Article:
Eric Mader


Brian Bleakley said...

This is an interesting post. I've always thought that the idea of God and the idea of the multiverse are very similar from a skeptical point of view. We can perceive only our own universe and whatever lies beyond may be impossible to discern.

But I can't see the connection between the anthropic principle and a multiverse. Perception requires consciousness requires life requires stars- so no universe without stars could ever be perceived. Does it matter then how many others there are? Should we bother wondering why the universe is so hospitable? If it wasn't we'd be unable to even consider the issue. Of course there could be other universes, but that is probably an unprovable assertion (even moreso than the existence of God) and I don't see any connection between this and the habitability of our universe. Even though these two ideas are always thrown together it just doesn't click for me.

I love Hamlet's warning that "there are more things in heaven and earth than are dreamt of in your philosophy". It would be foolish and arrogant to think that there is nothing that we cannot perceive, yet it would also seem foolish to me to suppose that any _particular_ thing was out there, just beyond our keen. I can't justify it from a philosophical POV, but from a _practical_ POV these sorts of guesses turn out to be true all the time. Example: Why are there three generations of matter? Why are there six flavors of quarks? These were predicted without any reason beyond "symmetry" which is almost analogous to "beauty" and though they have been proven to exist we have not yet shown them to be "required". When the muon (the first lepton) was discovered Rabi famously wondered, "Who ordered that?". The general assumption now is that there is an undiscovered substructure that causes the quarks and leptons to fit neatly together as they do (in the same way that atomic substructure gives us the periodic table). Isn't it curious that physicists look for new generations of matter, super-symmetric particles, cosmic strings and other objects being motivated purely based on the quest for "beauty" and yet skeptics could hardly care less? Granted, the physicists have been successful so far, but that doesn't make their search more defensible to me than the search for God, from a philosophical point of view.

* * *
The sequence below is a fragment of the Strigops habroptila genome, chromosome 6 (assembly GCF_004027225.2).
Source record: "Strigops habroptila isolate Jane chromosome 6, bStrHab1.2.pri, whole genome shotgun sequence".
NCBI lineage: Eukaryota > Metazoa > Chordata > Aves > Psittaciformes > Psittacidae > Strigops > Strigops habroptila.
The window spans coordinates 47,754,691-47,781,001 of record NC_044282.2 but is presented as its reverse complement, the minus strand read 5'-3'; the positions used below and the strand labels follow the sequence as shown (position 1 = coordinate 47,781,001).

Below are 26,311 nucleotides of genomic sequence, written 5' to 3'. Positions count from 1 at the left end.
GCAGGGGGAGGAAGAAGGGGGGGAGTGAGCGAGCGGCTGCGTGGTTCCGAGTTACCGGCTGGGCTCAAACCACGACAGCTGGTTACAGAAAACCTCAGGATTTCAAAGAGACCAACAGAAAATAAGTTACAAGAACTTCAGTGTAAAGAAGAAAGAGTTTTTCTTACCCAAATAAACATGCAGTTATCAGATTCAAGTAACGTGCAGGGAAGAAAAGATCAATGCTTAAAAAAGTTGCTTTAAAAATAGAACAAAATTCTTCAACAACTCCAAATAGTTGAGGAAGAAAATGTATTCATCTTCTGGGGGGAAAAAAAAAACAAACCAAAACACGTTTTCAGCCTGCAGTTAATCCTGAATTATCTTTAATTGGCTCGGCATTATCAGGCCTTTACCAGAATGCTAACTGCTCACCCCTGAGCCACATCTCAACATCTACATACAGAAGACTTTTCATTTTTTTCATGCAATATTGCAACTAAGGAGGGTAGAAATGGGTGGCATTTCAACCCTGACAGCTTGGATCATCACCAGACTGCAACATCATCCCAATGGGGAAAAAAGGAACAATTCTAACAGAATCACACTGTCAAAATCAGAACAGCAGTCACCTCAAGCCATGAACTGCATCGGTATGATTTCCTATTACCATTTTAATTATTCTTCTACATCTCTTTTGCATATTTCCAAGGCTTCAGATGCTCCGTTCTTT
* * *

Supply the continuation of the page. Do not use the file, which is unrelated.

I've never heard this mentioned before, but I think that the 20th century discovery of a minimum quantum of action _could_ be interpreted as evidence of a "God" of sorts. Let's say you were just a brain in a jar and the universe that you observe was a sophisticated simulation (and I don't think a simulation is meaningfully different from a construction). How could you know? What would you expect to differ between your universe and a "natural" one? Well if our whole reality is _contained_ within something else then perhaps it would be discrete at some fundamental level and we would be able to observe rounding or truncating of fine values. If somehow ICs and sophisticated computers were developed before QM, I could even imagine fans of the Matrix positing fundamental discreteness as a _prediction_ of the brain-in-a-jar model.

As for a purpose to the universe, I can't see how it could ever be possible to learn. I don't even think it would even be possible to learn IF there was a purpose. For example the purpose could be to create culture, or to create sentient life, or to create _any_ life, or to create stars. Each of these levels is considered beautiful to humans, and so could also be considered beautiful to a demiurge. If the universe was created as a sort of garden for stars life could simply be an unintentional byproduct, one that a creator might actually be unaware of even billions of years later. And this is all assuming a sentient, semi-anthropomorphic creator. If we try to imagine even more alien gods, then the theoretical purpose becomes even more inscrutable.

Brian Bleakley said...

By the way, why are all your post bolded now?

Eric Mader said...

Glad that my post led you to these open speculations, but not sure how I can reply so as to give you something of use. I would say of the anthropic principle that those who apply it in an absolute sort of way would never be convinced that it was wearing thin. Thus the universe's extremely unlikely hospitality to life leads them simply to say: "So there must be multiple universes."

As for the problem of beauty, and how it relates to the truth of things, that in itself would seem an interesting route for you to take up--at least it seems that this question sparks you to your more interesting remarks. Of course beauty is one of the serious ancient philosophical problems that few people take seriously. Which is a pity.

Eric Mader said...

As for the second question, I thought a bolder font would make for easier reading. Do you find it so, or do you think it's too heavy?